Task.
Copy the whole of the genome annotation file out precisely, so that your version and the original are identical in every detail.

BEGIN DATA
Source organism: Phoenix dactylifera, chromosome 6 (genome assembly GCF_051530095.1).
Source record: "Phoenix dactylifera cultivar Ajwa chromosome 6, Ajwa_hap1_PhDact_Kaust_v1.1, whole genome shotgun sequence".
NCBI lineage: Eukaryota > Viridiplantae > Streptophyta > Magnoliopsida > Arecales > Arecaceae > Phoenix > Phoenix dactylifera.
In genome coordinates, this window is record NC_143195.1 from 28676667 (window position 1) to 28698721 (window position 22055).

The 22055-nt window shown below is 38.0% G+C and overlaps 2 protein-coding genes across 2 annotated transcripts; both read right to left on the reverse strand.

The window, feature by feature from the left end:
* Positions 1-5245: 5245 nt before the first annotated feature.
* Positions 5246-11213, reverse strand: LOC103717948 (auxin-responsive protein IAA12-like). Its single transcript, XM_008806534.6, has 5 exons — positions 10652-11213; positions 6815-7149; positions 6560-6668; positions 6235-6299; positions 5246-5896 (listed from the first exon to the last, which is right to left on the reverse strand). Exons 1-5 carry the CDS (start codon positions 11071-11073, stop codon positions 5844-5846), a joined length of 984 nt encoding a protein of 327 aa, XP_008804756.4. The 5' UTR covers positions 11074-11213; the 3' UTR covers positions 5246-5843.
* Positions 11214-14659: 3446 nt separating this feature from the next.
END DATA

Source organism: Phoenix dactylifera, chromosome 6 (genome assembly GCF_051530095.1).
Source record: "Phoenix dactylifera cultivar Ajwa chromosome 6, Ajwa_hap1_PhDact_Kaust_v1.1, whole genome shotgun sequence".
NCBI lineage: Eukaryota > Viridiplantae > Streptophyta > Magnoliopsida > Arecales > Arecaceae > Phoenix > Phoenix dactylifera.
In genome coordinates, this window is record NC_143195.1 from 28676667 (window position 1) to 28698721 (window position 22055).

The 22055-nt window shown below is 38.0% G+C and overlaps 2 protein-coding genes across 2 annotated transcripts; both read right to left on the reverse strand.

The window, feature by feature from the left end:
* Positions 1-5245: 5245 nt before the first annotated feature.
* Positions 5246-11213, reverse strand: LOC103717948 (auxin-responsive protein IAA12-like). Its single transcript, XM_008806534.6, has 5 exons — positions 10652-11213; positions 6815-7149; positions 6560-6668; positions 6235-6299; positions 5246-5896 (listed from the first exon to the last, which is right to left on the reverse strand). Exons 1-5 carry the CDS (start codon positions 11071-11073, stop codon positions 5844-5846), a joined length of 984 nt encoding a protein of 327 aa, XP_008804756.4. The 5' UTR covers positions 11074-11213; the 3' UTR covers positions 5246-5843.
* Positions 11214-14659: 3446 nt separating this feature from the next.